YOUNGSTOWN Facing suit, Flask files for bankruptcy

The attorney general's office plans to contest the validity of the former MVSD director's bankruptcy filing.
YOUNGSTOWN -- Attorneys for Edward A. Flask say they advised the Ohio Attorney General's Office that if it insisted on pursuing a $2.4 million civil lawsuit against their client, he would have no choice but to file for bankruptcy.
The attorney general didn't back down and neither did Flask.
The former Mahoning Valley Sanitary District director filed for protection from his creditors under Chapter 7 of the federal bankruptcy code -- citing the pending $2.4 million lawsuit and unpaid legal and court fees from his criminal trial as the main drains on his finances.
The filing causes the civil lawsuit, which was to begin today, to be postponed until his bankruptcy matters are resolved.
Response: Assistant Attorney General Arthur J. Marziale Jr., who was handling Flask's case, said his office plans to contest the validity of the bankruptcy filing.
"We think it is regrettable that Mr. Flask wasted everyone's time and effort on this," Marziale said. "This matter is not properly in bankruptcy court. We will contest that issue and we will be back here to try this case. We are looking to get the bankruptcy dismissed."
But John Corrigan, one of Flask's attorneys, said the bankruptcy filing should have come as no shock because it has been discussed with the attorney general's office for months. Simply put, Flask does not have the money to pay any amount in the civil case, and Flask shouldn't even be responsible for paying any money because he is not accused of improperly taking public funds, Corrigan said.
The attorney general's office and visiting Judge Richard M. Markus, who is overseeing the civil suit, did not learn about Flask's bankruptcy filing until around 9 p.m. Sunday. Flask, of Poland, filed the bankruptcy petition at 4:01 p.m. Friday at the federal courthouse in Youngstown.
Judge Markus said his hands are tied and he has no choice but to postpone the civil suit because of Flask's bankruptcy filing.
The case so far: The attorney general's office filed three separate $2.4 million lawsuits against Flask, Frank D. DeJute of Niles, another former MVSD board director, and Gilbane Building Co. of Rhode Island, which served as construction manager on the water agency's $50 million capital improvement program.
The lawsuits contend Flask and DeJute improperly paid Gilbane for construction work it never performed at the MVSD. The lawsuits also accuse Flask and DeJute of improperly receiving health, life insurance and pension benefits from the district.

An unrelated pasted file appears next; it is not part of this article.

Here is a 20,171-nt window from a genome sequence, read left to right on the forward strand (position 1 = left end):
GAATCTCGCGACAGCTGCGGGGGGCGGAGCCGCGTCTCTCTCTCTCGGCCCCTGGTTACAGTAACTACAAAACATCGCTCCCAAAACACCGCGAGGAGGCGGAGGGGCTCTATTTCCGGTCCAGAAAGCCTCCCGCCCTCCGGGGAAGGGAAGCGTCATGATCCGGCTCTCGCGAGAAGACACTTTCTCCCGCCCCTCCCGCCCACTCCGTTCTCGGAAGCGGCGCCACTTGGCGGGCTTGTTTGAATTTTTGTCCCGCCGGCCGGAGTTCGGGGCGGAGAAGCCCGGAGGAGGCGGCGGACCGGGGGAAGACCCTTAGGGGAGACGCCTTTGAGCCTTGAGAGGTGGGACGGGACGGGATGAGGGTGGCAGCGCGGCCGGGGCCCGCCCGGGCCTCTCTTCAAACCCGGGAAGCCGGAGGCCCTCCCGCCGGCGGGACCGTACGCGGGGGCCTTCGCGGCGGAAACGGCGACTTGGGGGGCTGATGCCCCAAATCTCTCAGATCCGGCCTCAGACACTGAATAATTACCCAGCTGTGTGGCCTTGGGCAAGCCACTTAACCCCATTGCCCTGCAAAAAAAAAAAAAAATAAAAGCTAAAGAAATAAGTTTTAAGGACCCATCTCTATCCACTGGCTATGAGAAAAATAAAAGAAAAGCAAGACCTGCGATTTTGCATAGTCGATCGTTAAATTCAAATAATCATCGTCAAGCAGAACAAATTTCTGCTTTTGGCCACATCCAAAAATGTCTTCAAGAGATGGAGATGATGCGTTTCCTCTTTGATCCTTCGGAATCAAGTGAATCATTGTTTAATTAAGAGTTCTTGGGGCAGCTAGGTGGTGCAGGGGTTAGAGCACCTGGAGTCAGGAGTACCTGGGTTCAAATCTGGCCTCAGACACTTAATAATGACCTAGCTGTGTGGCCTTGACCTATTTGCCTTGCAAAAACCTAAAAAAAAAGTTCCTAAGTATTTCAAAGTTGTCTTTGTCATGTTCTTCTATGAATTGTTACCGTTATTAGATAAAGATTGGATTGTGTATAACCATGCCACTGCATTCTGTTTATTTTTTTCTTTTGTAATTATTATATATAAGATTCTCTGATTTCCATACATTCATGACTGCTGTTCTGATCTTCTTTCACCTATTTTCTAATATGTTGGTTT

A federal judge dismissed the Gilbane case last week, saying the construction company did not receive any illegal fees from the MVSD. The attorney general's office plans to appeal the decision.
Judge Markus said he read the federal judge's decision and although he does not have other court documents related to the case, he said he had some significant doubt that he would agree with the decision.
DeJute's case is set for Nov. 26 in Trumbull County Common Pleas Court. But Marziale said DeJute, who is defending himself and plans to seek a dismissal on this matter, wants the case to begin sooner.
Fair-trial issues: Even though Judge Markus could not move ahead with the civil suit, he spent nearly an hour considering whether Flask could receive a fair trial in Mahoning County.
Judge Markus said he has heard from someone that errors have been made in media reports on Flask and that could taint a jury pool. Judge Markus could not cite specific articles or television news reports about Flask that included these errors and admitted he has not watched any TV coverage of Flask and has read very few newspaper articles on the matter.
The judge also said factually correct media reports about Flask could affect the case using the World War II quote, "Loose lips sink ships," as a warning about what could happen.
"I hope to encourage the media to be cautious in how they express themselves," Judge Markus said. "We should be careful what we say because it could have an impact on the case."
The judge then brought in the nearly 50 potential jurors in the Flask case to tell them about the postponement. He told them he had concerns about Flask getting a fair trial in Mahoning County, even though he said he believed a fair trial could be held here.
The judge polled the potential jurors asking if they had heard of Flask. About half raised their hands and nine said they had formulated opinions about Flask. When questioned by the judge, two women said they had read about Flask and believed he had abused his power and took kickbacks.
Flask served 90 days in Trumbull County Jail last year after Judge Markus found him guilty of nine charges related to improperly accepting $2 million in cash and gifts from vendors who did business with the MVSD.
The MVSD provides water from Meander Reservoir to about 300,000 customers in Mahoning and Trumbull counties through its member cities of Youngstown and Niles.